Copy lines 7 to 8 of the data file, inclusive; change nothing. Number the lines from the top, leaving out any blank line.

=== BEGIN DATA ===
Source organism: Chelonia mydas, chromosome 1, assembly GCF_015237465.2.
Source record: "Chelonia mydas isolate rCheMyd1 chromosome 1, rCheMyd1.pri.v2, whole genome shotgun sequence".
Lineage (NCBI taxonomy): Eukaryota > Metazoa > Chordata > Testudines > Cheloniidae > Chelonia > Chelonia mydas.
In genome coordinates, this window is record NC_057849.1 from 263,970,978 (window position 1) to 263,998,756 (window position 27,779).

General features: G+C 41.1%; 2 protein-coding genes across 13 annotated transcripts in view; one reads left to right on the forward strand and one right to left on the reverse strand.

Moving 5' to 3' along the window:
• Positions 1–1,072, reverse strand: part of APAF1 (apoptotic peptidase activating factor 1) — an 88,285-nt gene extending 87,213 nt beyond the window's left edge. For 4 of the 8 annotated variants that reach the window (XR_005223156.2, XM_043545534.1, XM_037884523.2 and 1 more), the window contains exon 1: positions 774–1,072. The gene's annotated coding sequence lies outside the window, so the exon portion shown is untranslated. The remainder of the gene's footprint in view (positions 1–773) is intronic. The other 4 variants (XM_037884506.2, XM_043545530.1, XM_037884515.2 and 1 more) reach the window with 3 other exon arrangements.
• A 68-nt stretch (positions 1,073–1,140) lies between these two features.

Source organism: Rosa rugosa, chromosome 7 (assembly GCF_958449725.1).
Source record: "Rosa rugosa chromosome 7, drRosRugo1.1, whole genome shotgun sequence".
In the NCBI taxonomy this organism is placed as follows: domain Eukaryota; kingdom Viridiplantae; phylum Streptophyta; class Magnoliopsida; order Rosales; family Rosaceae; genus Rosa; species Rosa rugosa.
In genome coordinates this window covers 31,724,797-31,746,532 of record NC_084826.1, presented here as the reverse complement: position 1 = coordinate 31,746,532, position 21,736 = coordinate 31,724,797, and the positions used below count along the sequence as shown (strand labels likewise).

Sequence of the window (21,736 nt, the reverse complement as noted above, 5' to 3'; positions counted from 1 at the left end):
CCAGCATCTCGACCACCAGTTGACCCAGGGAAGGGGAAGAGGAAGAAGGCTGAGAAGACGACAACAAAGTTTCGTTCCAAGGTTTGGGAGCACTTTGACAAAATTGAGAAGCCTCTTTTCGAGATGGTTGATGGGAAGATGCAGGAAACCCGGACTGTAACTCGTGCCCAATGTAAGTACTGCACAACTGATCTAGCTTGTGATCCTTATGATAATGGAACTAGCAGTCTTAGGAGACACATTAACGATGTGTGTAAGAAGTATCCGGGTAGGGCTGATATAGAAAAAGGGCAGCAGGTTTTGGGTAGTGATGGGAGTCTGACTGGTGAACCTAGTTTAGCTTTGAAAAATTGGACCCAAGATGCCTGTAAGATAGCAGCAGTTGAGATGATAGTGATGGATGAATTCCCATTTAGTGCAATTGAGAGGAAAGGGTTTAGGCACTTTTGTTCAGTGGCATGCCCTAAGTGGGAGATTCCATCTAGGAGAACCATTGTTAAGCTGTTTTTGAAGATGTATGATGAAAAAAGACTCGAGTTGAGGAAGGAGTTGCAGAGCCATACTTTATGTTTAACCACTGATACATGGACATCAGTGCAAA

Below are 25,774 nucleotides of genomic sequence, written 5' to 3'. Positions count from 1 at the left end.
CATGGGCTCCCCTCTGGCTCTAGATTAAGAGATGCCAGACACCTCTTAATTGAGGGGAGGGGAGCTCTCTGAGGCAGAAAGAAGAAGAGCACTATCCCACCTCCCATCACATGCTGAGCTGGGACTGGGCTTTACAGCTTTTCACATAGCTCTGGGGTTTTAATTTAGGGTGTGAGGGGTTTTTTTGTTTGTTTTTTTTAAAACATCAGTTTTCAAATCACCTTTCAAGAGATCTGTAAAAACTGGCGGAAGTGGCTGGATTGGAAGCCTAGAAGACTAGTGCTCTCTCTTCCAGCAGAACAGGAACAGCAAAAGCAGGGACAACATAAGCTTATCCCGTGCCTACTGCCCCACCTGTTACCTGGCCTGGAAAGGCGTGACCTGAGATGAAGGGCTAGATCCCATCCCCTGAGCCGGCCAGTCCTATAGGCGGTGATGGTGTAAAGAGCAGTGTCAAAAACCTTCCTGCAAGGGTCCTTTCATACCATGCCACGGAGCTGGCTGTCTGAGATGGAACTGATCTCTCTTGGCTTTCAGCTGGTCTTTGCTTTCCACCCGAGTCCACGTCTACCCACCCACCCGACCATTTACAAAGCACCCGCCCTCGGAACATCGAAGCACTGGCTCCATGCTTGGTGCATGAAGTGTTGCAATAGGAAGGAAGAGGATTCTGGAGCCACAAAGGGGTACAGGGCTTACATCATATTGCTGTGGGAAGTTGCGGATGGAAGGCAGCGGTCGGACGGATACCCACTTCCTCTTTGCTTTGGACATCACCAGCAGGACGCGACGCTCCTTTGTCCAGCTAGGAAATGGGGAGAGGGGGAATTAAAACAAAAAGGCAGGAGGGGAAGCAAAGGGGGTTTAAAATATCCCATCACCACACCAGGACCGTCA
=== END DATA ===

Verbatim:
• Positions 1–1,072, reverse strand: part of APAF1 (apoptotic peptidase activating factor 1) — an 88,285-nt gene extending 87,213 nt beyond the window's left edge. For 4 of the 8 annotated variants that reach the window (XR_005223156.2, XM_043545534.1, XM_037884523.2 and 1 more), the window contains exon 1: positions 774–1,072. The gene's annotated coding sequence lies outside the window, so the exon portion shown is untranslated. The remainder of the gene's footprint in view (positions 1–773) is intronic. The other 4 variants (XM_037884506.2, XM_043545530.1, XM_037884515.2 and 1 more) reach the window with 3 other exon arrangements.
• A 68-nt stretch (positions 1,073–1,140) lies between these two features.